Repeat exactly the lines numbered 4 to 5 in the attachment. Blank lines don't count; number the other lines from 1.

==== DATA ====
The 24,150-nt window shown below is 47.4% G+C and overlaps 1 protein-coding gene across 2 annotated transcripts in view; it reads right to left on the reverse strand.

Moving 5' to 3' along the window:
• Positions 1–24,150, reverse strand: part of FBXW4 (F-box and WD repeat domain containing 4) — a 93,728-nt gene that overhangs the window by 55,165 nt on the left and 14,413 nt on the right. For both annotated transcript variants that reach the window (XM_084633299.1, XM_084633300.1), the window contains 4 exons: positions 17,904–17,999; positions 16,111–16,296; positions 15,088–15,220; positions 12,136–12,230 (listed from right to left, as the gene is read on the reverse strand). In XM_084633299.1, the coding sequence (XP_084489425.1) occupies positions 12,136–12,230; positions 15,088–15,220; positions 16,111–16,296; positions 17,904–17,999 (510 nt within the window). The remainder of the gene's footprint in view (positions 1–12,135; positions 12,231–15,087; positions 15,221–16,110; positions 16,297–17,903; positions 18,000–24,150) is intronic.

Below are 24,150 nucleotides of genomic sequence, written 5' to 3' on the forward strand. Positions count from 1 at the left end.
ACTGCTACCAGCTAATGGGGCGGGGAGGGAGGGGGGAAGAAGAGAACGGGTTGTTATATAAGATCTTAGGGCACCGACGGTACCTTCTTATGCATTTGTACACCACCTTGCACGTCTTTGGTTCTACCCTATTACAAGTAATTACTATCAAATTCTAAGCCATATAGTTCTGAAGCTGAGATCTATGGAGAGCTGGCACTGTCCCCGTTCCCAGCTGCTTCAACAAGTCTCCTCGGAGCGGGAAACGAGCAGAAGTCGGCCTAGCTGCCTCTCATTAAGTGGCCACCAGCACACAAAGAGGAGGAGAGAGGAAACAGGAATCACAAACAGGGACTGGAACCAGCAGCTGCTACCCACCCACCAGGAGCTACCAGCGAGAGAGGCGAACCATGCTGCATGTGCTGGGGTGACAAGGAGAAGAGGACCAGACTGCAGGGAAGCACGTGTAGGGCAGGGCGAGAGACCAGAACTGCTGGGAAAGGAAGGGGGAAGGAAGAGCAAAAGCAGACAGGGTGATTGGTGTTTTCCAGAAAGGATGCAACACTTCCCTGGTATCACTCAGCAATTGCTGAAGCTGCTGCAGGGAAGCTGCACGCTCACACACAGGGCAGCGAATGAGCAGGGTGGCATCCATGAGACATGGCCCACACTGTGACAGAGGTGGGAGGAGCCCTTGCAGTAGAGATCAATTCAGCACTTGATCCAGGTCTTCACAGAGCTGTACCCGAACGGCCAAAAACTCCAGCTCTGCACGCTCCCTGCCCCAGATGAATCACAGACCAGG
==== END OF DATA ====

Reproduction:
Below are 24,150 nucleotides of genomic sequence, written 5' to 3' on the forward strand. Positions count from 1 at the left end.
ACTGCTACCAGCTAATGGGGCGGGGAGGGAGGGGGGAAGAAGAGAACGGGTTGTTATATAAGATCTTAGGGCACCGACGGTACCTTCTTATGCATTTGTACACCACCTTGCACGTCTTTGGTTCTACCCTATTACAAGTAATTACTATCAAATTCTAAGCCATATAGTTCTGAAGCTGAGATCTATGGAGAGCTGGCACTGTCCCCGTTCCCAGCTGCTTCAACAAGTCTCCTCGGAGCGGGAAACGAGCAGAAGTCGGCCTAGCTGCCTCTCATTAAGTGGCCACCAGCACACAAAGAGGAGGAGAGAGGAAACAGGAATCACAAACAGGGACTGGAACCAGCAGCTGCTACCCACCCACCAGGAGCTACCAGCGAGAGAGGCGAACCATGCTGCATGTGCTGGGGTGACAAGGAGAAGAGGACCAGACTGCAGGGAAGCACGTGTAGGGCAGGGCGAGAGACCAGAACTGCTGGGAAAGGAAGGGGGAAGGAAGAGCAAAAGCAGACAGGGTGATTGGTGTTTTCCAGAAAGGATGCAACACTTCCCTGGTATCACTCAGCAATTGCTGAAGCTGCTGCAGGGAAGCTGCACGCTCACACACAGGGCAGCGAATGAGCAGGGTGGCATCCATGAGACATGGCCCACACTGTGACAGAGGTGGGAGGAGCCCTTGCAGTAGAGATCAATTCAGCACTTGATCCAGGTCTTCACAGAGCTGTACCCGAACGGCCAAAAACTCCAGCTCTGCACGCTCCCTGCCCCAGATGAATCACAGACCAGG